How Full is Your Creative Funnel?

Funnel (PSF)

by Rebecca Cochran

As a designer and creative thinker, I’ve learned the importance of what I call “filling my creative funnel.” It’s not always an easy thing to do.

I’ve realized that I function best, in my work and in my personal life, when I allow myself to regularly experience bursts of art, music and other thought-provoking events. When my body and mind become depleted, I can usually attribute that lackluster feeling to a near-empty creative funnel.

It’s not always easy to spot this depletion as it’s happening. The process is gradual. Amidst the workday routine and the rigors of running a business, the emptying funnel often sneaks up on me. With experience, however, I’m learning to seize meaningful opportunities to recharge that funnel.

Being a musician as well as a designer, I’ve learned to troll the key online portals to keep abreast of music and performers of interest to me. I also use Twitter to stay current on who is performing where. And, I follow my favorite museums to learn about special exhibitions and other events. I also allow for serendipity to play a part.

The late summer cultural desert is usually tough for me to get through. After the excitement of early to mid-summer music festivals, by late summer my funnel is running on empty. Once the fall performance season finally gets fully underway, I’m typically deluged with opportunities for a cultural and creative recharge.

Take, for example, the last ten days. It began with a Hindemith Lives! celebration at UNC School of the Arts to commemorate 50 years since composer Paul Hindemith’s passing. The UNCSA faculty presented an entire evening of seldom heard chamber works by Hindemith, the majority of which I was unfamiliar. It provided a welcome burst of creative insight.

A few days later, I was at UNC-Chapel Hill enjoying pianist András Schiff’s performance of the Bach Goldberg Variations (along with Beethoven as an encore). The next evening, I was on the edge of my seat taking in Opera Carolina’s performance of Verdi’s Aida.

Wedged in between these music performances, I attended two events sponsored by my local AIGA chapter, as part of Triad Design Week. The first was a screening of the Design & Thinking documentary. (In fact, I was invited to deliver the opening remarks.) The second was a keynote by Doug Powell, designer and studio lead of the new IBMDesign group out of Austin. He delivered an excellent talk on Enhancing Brands with Design.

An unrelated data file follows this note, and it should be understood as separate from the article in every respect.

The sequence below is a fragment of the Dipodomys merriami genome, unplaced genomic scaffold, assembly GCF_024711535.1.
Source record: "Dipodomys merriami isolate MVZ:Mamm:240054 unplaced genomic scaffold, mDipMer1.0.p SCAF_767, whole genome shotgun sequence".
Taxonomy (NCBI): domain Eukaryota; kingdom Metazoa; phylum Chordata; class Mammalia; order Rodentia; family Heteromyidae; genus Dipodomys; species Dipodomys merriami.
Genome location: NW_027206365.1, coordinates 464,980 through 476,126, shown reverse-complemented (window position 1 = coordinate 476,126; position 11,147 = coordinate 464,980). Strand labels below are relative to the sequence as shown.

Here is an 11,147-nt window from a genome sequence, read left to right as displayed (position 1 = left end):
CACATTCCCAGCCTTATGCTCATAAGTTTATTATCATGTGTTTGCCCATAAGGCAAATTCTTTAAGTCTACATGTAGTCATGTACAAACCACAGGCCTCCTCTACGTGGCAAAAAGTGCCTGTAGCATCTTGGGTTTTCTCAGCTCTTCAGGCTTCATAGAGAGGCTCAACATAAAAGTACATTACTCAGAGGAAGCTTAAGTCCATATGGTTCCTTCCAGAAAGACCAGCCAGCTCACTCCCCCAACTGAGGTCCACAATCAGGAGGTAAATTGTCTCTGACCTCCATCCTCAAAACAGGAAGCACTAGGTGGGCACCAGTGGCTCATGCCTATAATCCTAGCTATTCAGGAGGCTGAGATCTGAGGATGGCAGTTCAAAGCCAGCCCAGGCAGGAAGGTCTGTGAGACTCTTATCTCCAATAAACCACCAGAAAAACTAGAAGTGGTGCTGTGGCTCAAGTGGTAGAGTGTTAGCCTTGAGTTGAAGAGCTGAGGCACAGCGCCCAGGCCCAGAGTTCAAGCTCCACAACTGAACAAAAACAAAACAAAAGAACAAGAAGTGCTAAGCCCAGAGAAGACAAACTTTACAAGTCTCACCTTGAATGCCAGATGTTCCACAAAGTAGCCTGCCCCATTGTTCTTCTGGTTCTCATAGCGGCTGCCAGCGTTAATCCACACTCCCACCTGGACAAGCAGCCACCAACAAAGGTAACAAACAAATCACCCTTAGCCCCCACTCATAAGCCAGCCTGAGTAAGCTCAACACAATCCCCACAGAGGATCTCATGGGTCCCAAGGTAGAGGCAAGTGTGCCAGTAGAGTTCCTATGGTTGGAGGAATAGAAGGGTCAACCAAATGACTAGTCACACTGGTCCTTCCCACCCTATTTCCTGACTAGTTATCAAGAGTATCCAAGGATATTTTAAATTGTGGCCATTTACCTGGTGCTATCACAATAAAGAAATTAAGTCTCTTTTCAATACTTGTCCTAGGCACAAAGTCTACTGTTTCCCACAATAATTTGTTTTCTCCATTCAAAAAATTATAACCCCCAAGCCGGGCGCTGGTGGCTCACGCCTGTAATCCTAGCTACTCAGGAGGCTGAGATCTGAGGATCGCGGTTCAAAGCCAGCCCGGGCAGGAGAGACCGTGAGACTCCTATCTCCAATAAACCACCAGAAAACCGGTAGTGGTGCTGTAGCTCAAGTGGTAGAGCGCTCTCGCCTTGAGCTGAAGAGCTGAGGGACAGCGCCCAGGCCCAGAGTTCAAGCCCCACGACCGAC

As Monday morning has rolled around, my creative funnel is full again. I can’t predict when these creative bursts will happen for me, but I have learned to seize them when they present themselves. I’m much more centered, creative and focused when my creative funnel is stoked. I also have fresh stories to share, more opportunities to connect more dots and, best of all, a big smile on my face.

What are your experiences? How do you keep your creative juices flowing?

Design & Thinking Documentary Redux


Design & Thinking at the Rialto, Raleigh

by Rebecca Cochran

Last evening, I had the pleasure of a second viewing of the documentary, Design & Thinking. My initial viewing of the film was nearly a year ago at the North Carolina screening premiere in Greensboro. Last night’s screening was arranged through the Raleigh chapter of AIGA. The excellent opening remarks were given by David Burney, CEO of New Kind and former VP at Red Hat.

The film is very well done with an energizing soundtrack and inspiring interviews with designers from a variety of disciplines. I particularly enjoyed the spots featuring writer and former Dean of the Rotman School of Management, Roger Martin, IDEO’s David Kelley and Udaya Patnaik of Jump Associates. Each is a clear communicator and truly passionate about design thinking. I included excerpts from them and many others in my 2012 post on the film.

Despite some recent nay-sayers who’ve suggested that design thinking may already be a thing of the past, my take is this. It doesn’t matter what term we use (if we use one at all). What does matter is that each and every one of us, no matter what our role in business, can and should learn to be designers. In fact, we should become design do-ers. Whether we’re designing things or designing services, rapid prototyping and failing early and cheaply are the best ways to discover the customer’s true needs. Or, as Innosight’s Clayton Christensen has been reminding us for decades, how to determine the customer’s job to be done.